How to Flip Marketing on its Head: Five "Marketing Heresies" to Build a Business

HADLEY, MA: When most businesses think about a marketing strategy, all they think about is buying their way out of the problem through ads, expensive PR campaigns, direct mail, etc.

"And that's the least effective and most expensive approach--there are much better ways," says Shel Horowitz, award-winning author of Principled Profit: Marketing That Puts People First and Grassroots Marketing: Getting Noticed in a Noisy World. Horowitz, an ethical and frugal marketing expert, is a self-described "marketing heretic" who has helped hundreds of people build their business with his ethical, frugal, and admittedly "contrarian" methods. These are five of Horowitz's favorite "marketing heresies":

How to GET PAID DIRECTLY TO DO YOUR OWN MARKETING; it doesn't have to be an expense

Many marketing methods actually create revenue directly. A few examples: speaking, writing books and articles, selling branded merchandise, licensing, setting up affiliate programs.

Why "nice guys" (of either gender) DON'T finish last!

Because they provide their customers with reasons to return! Most businesses spend about five times as much to bring in a first-time customer as to bring back a previous one. Businesses that pay attention to lifetime customer value understand that every returning customer represents a full 80 percent reduction in the marketing cost of that sale. And the secret of creating return business is to base your business practices in the "magic triangle" of honesty, integrity, and quality--while creating supremely positive experience for your customers. "Nice" is a key ingredient, but by no means the only factor.

How to TURN customers--and even COMPETITORS--INTO YOUR "SECRET SALES FORCE"

By providing such a memorably positive experience that your customers can't help but brag about you. and by working from the abundance mentality, approaching your competitors as potential partners, you will get referrals from them (and they will get referrals from you)--highly qualified, already sold referrals who are easy to convert to sales.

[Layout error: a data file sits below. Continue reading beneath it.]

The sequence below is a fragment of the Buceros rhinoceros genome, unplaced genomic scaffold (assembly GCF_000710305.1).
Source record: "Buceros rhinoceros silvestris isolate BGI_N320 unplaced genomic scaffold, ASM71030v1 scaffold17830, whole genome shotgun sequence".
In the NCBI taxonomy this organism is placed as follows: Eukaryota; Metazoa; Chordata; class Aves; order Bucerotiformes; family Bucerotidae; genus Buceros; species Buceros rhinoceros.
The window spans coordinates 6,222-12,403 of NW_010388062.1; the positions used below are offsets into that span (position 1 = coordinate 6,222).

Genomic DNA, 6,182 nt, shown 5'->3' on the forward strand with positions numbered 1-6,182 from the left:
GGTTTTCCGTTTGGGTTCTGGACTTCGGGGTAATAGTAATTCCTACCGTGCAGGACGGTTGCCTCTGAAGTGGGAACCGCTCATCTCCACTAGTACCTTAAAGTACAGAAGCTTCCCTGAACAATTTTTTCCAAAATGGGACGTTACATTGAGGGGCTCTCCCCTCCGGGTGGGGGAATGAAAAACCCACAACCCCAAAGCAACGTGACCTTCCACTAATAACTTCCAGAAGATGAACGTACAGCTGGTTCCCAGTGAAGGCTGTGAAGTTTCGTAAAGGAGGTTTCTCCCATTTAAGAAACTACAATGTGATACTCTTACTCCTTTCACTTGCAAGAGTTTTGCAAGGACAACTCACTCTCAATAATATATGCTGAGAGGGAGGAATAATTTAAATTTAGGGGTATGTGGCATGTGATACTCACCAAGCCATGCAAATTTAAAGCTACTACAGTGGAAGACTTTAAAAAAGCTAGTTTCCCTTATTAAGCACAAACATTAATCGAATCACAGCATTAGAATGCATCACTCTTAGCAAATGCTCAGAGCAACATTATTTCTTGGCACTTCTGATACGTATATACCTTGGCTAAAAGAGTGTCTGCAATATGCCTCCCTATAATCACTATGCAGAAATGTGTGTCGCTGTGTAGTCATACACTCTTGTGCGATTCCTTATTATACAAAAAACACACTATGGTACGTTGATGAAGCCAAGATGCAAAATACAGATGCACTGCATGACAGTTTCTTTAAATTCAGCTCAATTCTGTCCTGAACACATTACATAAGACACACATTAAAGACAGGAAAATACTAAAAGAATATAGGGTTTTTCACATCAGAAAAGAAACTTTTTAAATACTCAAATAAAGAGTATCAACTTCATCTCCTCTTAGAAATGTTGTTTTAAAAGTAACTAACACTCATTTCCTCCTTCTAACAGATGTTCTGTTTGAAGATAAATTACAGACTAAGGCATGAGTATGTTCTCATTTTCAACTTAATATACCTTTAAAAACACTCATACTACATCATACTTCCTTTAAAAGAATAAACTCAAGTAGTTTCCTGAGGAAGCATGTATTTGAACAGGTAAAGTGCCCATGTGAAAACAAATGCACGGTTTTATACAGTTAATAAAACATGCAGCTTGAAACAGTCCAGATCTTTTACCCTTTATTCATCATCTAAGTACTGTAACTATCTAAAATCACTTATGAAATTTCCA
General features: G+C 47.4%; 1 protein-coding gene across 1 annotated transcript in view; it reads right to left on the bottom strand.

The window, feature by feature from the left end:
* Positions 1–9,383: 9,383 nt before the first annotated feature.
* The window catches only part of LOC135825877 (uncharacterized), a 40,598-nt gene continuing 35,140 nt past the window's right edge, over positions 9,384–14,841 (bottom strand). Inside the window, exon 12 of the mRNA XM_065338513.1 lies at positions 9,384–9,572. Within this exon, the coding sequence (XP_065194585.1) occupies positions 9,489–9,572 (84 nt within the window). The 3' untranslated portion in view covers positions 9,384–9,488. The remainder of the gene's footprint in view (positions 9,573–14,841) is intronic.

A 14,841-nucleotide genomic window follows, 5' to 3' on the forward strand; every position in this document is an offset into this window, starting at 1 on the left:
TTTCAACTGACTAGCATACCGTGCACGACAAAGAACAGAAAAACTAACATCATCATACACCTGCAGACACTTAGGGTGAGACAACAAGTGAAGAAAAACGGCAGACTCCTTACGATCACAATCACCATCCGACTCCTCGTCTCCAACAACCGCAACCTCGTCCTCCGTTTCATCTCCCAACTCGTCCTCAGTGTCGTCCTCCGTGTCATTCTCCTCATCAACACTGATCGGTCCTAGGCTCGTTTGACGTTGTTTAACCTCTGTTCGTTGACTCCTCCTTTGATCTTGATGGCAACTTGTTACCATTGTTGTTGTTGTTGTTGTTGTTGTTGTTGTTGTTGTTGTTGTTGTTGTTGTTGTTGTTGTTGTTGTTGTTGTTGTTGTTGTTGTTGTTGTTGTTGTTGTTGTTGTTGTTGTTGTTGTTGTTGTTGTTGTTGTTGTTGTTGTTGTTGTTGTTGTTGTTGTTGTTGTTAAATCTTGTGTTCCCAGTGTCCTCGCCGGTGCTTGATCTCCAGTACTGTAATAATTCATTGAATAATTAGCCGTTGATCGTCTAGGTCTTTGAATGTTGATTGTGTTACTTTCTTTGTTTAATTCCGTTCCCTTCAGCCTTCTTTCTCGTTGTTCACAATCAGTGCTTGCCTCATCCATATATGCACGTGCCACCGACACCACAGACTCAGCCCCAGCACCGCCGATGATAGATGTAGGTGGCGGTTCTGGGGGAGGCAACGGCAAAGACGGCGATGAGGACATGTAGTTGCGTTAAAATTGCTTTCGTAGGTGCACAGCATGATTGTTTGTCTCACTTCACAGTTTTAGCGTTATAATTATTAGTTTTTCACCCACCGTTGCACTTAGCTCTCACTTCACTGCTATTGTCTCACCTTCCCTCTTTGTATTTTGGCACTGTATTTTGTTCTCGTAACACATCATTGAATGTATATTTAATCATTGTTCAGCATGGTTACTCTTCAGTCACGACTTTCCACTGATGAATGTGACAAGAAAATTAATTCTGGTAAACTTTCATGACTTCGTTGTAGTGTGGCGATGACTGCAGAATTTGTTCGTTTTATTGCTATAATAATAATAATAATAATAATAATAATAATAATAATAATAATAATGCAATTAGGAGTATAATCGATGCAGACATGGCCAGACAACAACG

It's EASY TO GET NATIONAL PUBLICITY, even for the very smallest businesses

"Working alone from a farmhouse in rural Massachusetts, I'm about as small as a business can be," says Horowitz. "Yet I've been covered in the New York Times, Woman's Day, Reader's Digest, Bottom Line, Inc, the Wall Street Journal, and dozens of other prominent media. I don't think it's a coincidence that I've had clients from several countries in Asia and Europe as well as throughout the US and Canada. The way to get publicity is to remember that the media doesn't care who you are, doesn't care that you wrote a book, doesn't care that you opened a new location, doesn't care abut your latest hire. The media cares about providing useful information or entertaining content to its audience. So if you find a way to present your story in a way that benefits that specific set of readers, listeners, or viewers, you will get covered.

Why market share simply DOESN'T MATTER for most businesses

How much of your capacity are you using? That's a much more important metric, says Horowitz. "My share of the copywriting market is probably too small to even measure as a percentage of the total. But I've got a consistent full plate of client projects. In other words, I've usually got all the work I can comfortably handle--so what does it matter to me if others also have enough work? I look at business from the abundance mentality: there's enough to go around. I regularly refer jobs that are not quite right for me to others, and even list 20 other copywriters in my book, with their full contact information. I'm delighted to have good sources that I can recommend and send people away happy. And you'd be amazed at how often industry experts refer jobs to me. These referrals are predisposed to work with me, and a very high percentage convert. It's a whole different way of looking at competition."

"You won't find this approach in many MBA programs," Horowitz says. "Too many use approaches that just won't work for small businesses with limited budgets--and that don't recognize how the business environment has shifted in the last twenty years or so."

Does his approach work? Horowitz has been covered in numerous national media (see http://www.frugalmarketing.com/mediainterviews.shtml ), and a Google search for his name brings up 39,600 hits (as of November 13, 2005)

Journalists: Horowitz is available for interviews, and review copies are available.

Contact: Shel Horowitz, 413-586-2388, shel@principledprofits.com

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